Just starting making axes. Having trouble keeping the eye straight. I have a power hammer. Thinking about getting a hydraulic press for more control. I work without a striker. Some say start the eye by drilling 2-3 small holes as a guide for the punch. Any other suggestions ? 

Frosty, My response was to this..  

The hammer eye.. this like many forge type problems needs to be corrected before it gets to out of hand..     I like Steve's answer but ideally the answer is "NO"..  The way to fix it with forge welding is not a beginners journey..    Ideally the eye needs to be drifted large enough and then have an insert put in and expanded to fill the center..  Not and ideal situation for the smith or the owner.. Or to scrap it and start again..  

If you are punching the eye and it's getting wonky..   Re-evalute how quickly you are moving as this might be the reason for the inaccuracies..  Correct as you go vs after the fact.. 

The old saying  " Measure twice, cut once" is very important with metal as there is no easy way to change things or add it back..  

A tool like a power hammer or a hydraulic press will not help you be more accurate..  You, yourself are the person who contols this.. Not the machines used.. 

Drilling a hole will help to keep the punch centered to the "DRILLED" Hole..  Not the metal you are punching...  If the metal is not heated evenly you will still end up with a wonky eye.. 

 

 

8 hours ago, Aubrey said:

Okay I'm a noob and no where near the skill to make an axe or hammer yet (I'm gonna start trying soon though).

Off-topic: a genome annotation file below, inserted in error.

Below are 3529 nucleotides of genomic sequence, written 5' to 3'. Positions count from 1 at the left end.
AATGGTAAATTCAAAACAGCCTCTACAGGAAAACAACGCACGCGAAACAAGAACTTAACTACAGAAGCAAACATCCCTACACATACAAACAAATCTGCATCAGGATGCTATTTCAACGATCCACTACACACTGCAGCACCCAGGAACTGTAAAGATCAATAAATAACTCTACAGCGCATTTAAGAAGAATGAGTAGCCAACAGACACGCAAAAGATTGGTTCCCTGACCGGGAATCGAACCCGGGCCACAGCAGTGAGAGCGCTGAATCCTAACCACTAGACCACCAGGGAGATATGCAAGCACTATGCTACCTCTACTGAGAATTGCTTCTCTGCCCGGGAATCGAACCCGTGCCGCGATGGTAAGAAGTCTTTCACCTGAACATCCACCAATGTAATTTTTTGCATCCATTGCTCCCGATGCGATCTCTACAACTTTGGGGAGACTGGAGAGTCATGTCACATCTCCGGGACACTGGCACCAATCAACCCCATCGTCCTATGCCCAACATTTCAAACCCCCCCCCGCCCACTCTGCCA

But would the method you are referring to have something to do with a (kind of) fold, welding everywhere but where the eye will be, and then drifting?

I was looking some axes over awhile back and wondered if they could be done this way.  I'm not completely up to speed on all the lingo so I hope I made some sense...

many now will drift and ax eye.. Or I should say slot punch and then drift the eye..   a smallish tomahawk would give you good starting knowledge and after a few you will gain in experience..  a punched tomahawk would be fairly easy and quick... 

Most early examples were forge welded..  I'd suggest starting out with a simple tomahawk..  Buy a handle online and then make a Mandrel/drift to fit this handle..  YOu can also just buy the drift.. 

As you gain in skills you can look at forge welding which to me is a basic skill set.. 

As you gain expereince with forge welding you will have the drift , then you can wrap the mild steel around the eye and weld it together..      You are in Oklahoma and don't know who or what is in your area but ABANA is a wonderful resource and I'm sure there is an affiliate group in OK.. I know it's a large state so not sure what is around you.. 

There are tons of videos on forging a tomahawk and this is a much better place to start verses a full sized ax..  

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Thanks for the nuggets of advice, very valuable knowledge.  When I decide to start trying some more advanced stuff I'll certainly be picking ya'll's brains.  I have no hands on resources close enough to home: nearest place I've found so far is 2 hours away.  But I'm still digging and have a possible lead thanks to Mr. Stevens.